This month’s featured title is Frank Ticheli’s Vesuvius, a powerful showpiece for strong concert bands. This exciting grade 4 piece is available today in SmartMusic. Click the play button below to hear a recording of Vesuvius. Click on the cover to follow along in the score.
Mr. Ticheli offers background on the inspiration of the piece and performance notes, both of which can be found beneath the score below.
Background From Composer Frank Ticheli
Mt. Vesuvius, the volcano that destroyed Pompeii in A.D. 79, is an icon of power and energy in this work. Originally I had in mind a wild and passionate dance such as might have been performed at an ancient Roman Bacchanalia. During the compositional process, I began to envision something more explosive and fiery. With its driving rhythms, exotic modes, and quotations from the Dies Irae from the medieval Requiem Mass, it became evident that the Bacchanalia I was writing could represent a dance from the final days of the doomed city of Pompeii.
The Work’s Themes
Vesuvius contains four main themes:
- The main theme (Theme 1) introduces two important features: the D Aeolian mode (colored by Ab), and the irregular subdivision of 9/8 meter (2+3+2+2).
- Theme 2, which is more aggressive and rhythmically active, is actually a loose variation of Theme 1. Both themes share the same primary pitches and melodic contours.
- Theme 3, sinuous and seductive in quality, is first stated by the solo oboe. Each time the theme is repeated, one of its notes is chromatically altered, which creates a constant series of subtle modal shifts, from A Phrygian (measures 146-153), to A Aeolian (measures 154-160), to A Dorian (measures 161-179).
- Like the prior theme, Theme 4 is constantly evolving. In its initial, and simplest form, it is a menacing four-note horn call, but it immediately restates itself as a five-note motive, and continually changes.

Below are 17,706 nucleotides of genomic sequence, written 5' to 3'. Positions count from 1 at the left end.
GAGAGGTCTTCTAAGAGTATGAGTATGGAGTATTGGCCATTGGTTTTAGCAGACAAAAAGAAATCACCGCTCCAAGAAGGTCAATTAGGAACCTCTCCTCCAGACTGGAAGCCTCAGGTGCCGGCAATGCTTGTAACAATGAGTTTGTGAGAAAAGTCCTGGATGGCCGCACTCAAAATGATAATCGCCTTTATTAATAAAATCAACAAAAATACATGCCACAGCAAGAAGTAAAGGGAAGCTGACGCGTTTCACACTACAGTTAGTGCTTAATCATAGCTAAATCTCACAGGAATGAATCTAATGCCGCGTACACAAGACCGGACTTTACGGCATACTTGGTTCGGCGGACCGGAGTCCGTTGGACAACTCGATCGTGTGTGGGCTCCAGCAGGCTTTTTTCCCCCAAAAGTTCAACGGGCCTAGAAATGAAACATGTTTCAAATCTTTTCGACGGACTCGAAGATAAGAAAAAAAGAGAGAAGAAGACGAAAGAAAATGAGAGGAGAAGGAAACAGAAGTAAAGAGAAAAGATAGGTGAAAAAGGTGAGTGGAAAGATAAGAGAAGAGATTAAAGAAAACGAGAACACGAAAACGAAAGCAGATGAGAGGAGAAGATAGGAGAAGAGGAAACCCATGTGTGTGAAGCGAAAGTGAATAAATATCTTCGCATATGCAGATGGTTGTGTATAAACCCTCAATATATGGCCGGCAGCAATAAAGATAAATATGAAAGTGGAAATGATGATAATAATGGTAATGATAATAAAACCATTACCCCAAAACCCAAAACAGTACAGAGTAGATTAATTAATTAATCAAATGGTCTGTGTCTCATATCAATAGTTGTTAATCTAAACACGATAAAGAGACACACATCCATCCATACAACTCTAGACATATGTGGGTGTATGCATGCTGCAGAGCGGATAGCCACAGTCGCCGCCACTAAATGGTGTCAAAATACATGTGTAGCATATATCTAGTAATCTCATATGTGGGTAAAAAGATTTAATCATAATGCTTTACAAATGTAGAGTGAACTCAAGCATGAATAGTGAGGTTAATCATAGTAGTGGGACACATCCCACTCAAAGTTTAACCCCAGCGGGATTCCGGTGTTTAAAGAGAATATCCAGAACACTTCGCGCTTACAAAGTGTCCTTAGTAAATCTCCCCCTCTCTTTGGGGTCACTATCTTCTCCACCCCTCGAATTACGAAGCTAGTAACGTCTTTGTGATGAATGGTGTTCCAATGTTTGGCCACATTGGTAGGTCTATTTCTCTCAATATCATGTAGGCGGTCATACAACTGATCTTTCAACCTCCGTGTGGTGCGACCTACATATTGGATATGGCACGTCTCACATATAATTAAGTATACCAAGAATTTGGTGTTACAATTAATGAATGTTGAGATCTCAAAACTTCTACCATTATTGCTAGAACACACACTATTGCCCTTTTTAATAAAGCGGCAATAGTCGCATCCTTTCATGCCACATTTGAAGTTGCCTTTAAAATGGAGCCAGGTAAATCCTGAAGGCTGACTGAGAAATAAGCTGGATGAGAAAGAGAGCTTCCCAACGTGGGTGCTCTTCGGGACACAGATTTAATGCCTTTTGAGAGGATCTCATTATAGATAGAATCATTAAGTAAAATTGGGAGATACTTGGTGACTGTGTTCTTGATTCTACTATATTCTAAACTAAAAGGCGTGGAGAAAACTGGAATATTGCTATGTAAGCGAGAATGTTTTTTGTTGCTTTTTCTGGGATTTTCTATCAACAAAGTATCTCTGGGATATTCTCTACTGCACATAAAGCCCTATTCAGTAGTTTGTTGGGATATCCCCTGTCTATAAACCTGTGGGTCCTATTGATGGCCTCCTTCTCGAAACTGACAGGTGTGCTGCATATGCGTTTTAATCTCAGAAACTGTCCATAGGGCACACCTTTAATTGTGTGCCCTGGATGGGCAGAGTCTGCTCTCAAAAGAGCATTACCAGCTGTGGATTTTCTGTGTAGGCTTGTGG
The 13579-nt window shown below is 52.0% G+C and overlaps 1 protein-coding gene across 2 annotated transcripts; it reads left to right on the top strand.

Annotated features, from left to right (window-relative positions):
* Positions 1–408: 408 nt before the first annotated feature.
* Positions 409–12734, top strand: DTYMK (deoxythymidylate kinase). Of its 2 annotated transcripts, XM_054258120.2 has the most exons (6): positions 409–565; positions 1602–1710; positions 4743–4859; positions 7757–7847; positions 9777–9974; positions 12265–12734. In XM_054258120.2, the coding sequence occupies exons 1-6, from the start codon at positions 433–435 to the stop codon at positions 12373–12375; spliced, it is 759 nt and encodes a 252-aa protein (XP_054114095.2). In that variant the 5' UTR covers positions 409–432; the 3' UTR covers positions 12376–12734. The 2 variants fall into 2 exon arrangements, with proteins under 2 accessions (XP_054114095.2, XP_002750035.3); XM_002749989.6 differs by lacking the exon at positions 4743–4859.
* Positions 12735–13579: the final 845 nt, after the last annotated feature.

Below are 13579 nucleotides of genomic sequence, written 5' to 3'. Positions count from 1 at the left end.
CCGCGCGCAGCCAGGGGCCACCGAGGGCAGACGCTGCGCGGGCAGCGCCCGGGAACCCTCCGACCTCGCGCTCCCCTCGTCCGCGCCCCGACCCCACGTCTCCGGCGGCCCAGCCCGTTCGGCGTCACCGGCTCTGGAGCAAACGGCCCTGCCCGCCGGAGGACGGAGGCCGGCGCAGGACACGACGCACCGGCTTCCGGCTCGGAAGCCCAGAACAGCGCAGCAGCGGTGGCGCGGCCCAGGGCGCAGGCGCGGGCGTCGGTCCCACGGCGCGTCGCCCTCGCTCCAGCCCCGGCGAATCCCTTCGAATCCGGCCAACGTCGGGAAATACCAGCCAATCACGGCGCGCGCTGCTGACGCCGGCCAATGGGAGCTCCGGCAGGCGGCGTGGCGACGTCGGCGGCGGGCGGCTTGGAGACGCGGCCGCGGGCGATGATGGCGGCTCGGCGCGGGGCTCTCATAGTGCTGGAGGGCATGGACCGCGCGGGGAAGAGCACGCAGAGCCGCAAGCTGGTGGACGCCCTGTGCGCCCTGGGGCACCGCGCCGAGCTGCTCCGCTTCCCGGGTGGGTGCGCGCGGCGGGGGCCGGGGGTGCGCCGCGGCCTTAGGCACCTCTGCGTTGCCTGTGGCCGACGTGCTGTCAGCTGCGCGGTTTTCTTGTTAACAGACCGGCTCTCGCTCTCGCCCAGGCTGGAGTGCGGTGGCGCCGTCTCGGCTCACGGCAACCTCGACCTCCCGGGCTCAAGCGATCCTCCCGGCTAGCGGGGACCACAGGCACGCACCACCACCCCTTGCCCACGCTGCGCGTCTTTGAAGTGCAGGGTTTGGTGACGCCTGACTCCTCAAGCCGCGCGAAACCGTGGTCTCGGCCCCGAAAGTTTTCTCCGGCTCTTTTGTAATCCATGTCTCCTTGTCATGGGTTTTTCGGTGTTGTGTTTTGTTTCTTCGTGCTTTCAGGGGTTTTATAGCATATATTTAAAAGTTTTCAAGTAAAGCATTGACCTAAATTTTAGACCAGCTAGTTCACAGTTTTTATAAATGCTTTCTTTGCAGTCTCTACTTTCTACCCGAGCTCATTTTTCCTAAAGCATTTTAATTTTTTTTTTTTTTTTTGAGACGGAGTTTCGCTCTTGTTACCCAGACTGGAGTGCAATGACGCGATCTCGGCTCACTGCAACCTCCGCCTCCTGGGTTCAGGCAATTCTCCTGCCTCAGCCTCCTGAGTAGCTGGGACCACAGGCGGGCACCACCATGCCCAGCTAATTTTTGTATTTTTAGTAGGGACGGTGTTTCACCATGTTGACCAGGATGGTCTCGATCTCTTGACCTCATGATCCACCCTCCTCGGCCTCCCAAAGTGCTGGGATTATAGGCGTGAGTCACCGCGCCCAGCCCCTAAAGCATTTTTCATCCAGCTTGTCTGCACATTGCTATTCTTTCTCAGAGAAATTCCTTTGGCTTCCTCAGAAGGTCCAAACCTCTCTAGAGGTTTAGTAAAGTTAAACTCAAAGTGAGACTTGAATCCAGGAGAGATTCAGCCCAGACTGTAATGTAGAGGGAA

General Rehearsal Remarks
Vesuvius is, above all, a furious dance. In order to preserve the work’s fiery energy, the players must clearly communicate all indications of stress (e.g., accents, sfz markings). In addition, the tempo must not drag! In the premiere performance, we found that the energy could be effectively heightened by playing at an even faster tempo than is marked in the score. The players should keep in mind at all times that this is a dramatic work, both in the loud and quiet passages.
Detailed Rehearsal Remarks
- Introduction (measures 1-46): The work begins with an explosion of energy in the Phrygian mode on A. Percussion 3 must use a large slapstick at the beginning for maximum sound. In measures 32-39, the saxophones and clarinets may stress slightly the first note of each paired slur for purposes of clarity.
- Section A (measures 47-103): The main theme (in the alto saxophone at measure 47) is marked only mp, but should sizzle with energy and urgency. The vocalizations of the “ch” (measures 59-62, and 70-73) are meant to enhance the sense of ritual and mystery that is so important in the work. In both occurrences of the vocalizations, I recommend that the performers exaggerate the staccato and dynamic markings. In measure 63, make sure that flute 1 and oboe 1 sound in the foreground.